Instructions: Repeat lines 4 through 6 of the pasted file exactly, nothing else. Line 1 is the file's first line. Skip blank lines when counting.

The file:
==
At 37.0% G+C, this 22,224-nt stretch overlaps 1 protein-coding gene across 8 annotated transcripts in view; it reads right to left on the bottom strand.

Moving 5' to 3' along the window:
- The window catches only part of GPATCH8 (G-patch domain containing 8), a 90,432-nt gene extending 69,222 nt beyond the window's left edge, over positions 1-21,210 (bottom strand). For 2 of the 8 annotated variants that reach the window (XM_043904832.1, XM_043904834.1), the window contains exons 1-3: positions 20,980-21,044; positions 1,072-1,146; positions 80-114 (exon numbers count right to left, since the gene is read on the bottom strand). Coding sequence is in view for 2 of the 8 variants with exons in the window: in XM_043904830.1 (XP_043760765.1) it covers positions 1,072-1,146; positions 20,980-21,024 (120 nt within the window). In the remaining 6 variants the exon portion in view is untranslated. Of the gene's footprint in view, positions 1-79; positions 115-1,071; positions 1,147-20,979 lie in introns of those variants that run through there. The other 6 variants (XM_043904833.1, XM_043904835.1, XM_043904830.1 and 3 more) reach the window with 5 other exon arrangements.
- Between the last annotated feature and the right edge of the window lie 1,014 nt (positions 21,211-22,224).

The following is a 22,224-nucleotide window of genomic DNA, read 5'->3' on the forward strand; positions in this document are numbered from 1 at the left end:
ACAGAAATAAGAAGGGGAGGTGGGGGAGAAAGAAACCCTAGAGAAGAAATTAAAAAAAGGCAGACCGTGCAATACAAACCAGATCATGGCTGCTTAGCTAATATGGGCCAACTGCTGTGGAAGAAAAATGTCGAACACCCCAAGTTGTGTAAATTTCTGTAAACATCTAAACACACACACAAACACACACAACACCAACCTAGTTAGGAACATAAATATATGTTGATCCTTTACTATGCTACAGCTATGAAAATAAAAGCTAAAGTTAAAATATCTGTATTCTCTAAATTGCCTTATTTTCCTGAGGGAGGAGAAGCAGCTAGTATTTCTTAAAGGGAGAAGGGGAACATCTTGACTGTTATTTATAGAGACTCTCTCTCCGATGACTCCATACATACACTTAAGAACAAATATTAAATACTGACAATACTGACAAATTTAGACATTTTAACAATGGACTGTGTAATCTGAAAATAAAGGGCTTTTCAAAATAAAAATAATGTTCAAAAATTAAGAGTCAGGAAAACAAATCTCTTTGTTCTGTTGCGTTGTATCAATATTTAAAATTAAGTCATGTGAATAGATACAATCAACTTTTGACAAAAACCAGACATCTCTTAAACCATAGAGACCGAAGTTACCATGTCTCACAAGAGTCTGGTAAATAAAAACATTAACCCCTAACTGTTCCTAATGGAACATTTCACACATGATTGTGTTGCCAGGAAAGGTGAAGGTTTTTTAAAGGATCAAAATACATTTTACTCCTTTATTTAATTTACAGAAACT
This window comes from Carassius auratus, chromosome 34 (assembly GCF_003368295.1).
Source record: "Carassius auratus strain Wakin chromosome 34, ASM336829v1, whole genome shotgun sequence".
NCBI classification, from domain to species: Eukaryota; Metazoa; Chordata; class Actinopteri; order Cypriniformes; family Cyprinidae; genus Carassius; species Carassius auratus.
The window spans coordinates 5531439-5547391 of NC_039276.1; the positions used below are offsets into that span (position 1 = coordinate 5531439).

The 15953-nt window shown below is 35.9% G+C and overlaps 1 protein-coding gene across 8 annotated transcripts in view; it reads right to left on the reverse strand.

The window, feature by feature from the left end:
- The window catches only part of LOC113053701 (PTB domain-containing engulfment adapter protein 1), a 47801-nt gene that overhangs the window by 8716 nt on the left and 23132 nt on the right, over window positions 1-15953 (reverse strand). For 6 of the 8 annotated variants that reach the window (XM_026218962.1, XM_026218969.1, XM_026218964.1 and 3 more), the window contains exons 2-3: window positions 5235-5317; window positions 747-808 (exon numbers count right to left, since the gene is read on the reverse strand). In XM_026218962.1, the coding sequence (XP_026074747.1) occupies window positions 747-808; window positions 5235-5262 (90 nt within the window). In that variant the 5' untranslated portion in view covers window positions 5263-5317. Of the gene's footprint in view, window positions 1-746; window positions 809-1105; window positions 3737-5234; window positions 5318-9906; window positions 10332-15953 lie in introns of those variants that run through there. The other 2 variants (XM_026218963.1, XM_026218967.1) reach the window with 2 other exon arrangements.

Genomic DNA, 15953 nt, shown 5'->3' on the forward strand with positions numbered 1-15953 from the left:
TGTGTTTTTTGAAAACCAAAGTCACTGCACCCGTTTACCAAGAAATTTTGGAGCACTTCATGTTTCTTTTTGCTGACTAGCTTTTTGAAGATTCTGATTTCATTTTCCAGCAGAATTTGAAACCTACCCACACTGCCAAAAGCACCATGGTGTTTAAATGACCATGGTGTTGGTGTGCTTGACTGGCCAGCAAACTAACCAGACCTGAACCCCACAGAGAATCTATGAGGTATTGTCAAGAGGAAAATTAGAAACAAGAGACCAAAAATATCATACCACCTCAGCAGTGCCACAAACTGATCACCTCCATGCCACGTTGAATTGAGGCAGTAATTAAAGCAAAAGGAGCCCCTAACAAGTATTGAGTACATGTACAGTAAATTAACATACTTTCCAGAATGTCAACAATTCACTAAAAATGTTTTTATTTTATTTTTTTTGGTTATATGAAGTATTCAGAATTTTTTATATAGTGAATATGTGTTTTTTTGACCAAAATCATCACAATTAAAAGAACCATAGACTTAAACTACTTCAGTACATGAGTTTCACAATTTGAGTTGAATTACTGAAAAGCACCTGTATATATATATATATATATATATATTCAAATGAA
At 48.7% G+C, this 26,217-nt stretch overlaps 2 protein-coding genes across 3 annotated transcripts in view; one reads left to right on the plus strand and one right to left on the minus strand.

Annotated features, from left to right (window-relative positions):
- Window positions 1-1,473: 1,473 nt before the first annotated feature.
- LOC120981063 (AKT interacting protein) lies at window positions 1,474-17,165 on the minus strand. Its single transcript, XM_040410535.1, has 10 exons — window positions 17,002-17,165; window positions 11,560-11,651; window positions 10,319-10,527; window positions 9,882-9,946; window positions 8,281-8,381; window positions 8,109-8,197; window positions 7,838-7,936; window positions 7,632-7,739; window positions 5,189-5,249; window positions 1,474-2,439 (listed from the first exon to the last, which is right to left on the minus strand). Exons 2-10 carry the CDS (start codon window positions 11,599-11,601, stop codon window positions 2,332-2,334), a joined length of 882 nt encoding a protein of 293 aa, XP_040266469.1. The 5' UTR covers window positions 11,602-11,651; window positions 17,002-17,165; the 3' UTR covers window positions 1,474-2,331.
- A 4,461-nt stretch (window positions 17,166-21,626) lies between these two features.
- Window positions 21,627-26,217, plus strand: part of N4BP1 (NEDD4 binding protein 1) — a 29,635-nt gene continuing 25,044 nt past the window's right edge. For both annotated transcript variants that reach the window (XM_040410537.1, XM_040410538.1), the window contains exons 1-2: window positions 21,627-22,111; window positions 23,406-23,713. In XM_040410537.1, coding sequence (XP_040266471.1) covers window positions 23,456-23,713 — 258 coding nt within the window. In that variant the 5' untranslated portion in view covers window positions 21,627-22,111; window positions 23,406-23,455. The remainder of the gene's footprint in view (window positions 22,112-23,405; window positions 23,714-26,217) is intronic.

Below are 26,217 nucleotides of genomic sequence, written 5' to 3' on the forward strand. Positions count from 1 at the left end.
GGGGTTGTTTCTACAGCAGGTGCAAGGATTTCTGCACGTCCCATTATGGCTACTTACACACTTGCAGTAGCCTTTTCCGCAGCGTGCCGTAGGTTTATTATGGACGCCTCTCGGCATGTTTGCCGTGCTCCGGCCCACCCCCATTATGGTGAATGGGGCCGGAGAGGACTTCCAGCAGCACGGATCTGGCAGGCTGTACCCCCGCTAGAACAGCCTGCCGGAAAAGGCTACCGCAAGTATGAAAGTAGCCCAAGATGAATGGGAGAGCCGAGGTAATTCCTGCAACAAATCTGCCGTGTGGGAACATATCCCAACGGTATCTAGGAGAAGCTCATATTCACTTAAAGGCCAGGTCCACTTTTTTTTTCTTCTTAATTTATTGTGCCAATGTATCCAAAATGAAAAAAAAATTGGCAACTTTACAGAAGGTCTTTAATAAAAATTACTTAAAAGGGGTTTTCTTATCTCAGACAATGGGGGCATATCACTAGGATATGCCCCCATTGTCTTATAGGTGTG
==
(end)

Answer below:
- Between the last annotated feature and the right edge of the window lie 1,014 nt (positions 21,211-22,224).

The following is a 22,224-nucleotide window of genomic DNA, read 5'->3' on the forward strand; positions in this document are numbered from 1 at the left end:
ACAGAAATAAGAAGGGGAGGTGGGGGAGAAAGAAACCCTAGAGAAGAAATTAAAAAAAGGCAGACCGTGCAATACAAACCAGATCATGGCTGCTTAGCTAATATGGGCCAACTGCTGTGGAAGAAAAATGTCGAACACCCCAAGTTGTGTAAATTTCTGTAAACATCTAAACACACACACAAACACACACAACACCAACCTAGTTAGGAACATAAATATATGTTGATCCTTTACTATGCTACAGCTATGAAAATAAAAGCTAAAGTTAAAATATCTGTATTCTCTAAATTGCCTTATTTTCCTGAGGGAGGAGAAGCAGCTAGTATTTCTTAAAGGGAGAAGGGGAACATCTTGACTGTTATTTATAGAGACTCTCTCTCCGATGACTCCATACATACACTTAAGAACAAATATTAAATACTGACAATACTGACAAATTTAGACATTTTAACAATGGACTGTGTAATCTGAAAATAAAGGGCTTTTCAAAATAAAAATAATGTTCAAAAATTAAGAGTCAGGAAAACAAATCTCTTTGTTCTGTTGCGTTGTATCAATATTTAAAATTAAGTCATGTGAATAGATACAATCAACTTTTGACAAAAACCAGACATCTCTTAAACCATAGAGACCGAAGTTACCATGTCTCACAAGAGTCTGGTAAATAAAAACATTAACCCCTAACTGTTCCTAATGGAACATTTCACACATGATTGTGTTGCCAGGAAAGGTGAAGGTTTTTTAAAGGATCAAAATACATTTTACTCCTTTATTTAATTTACAGAAACT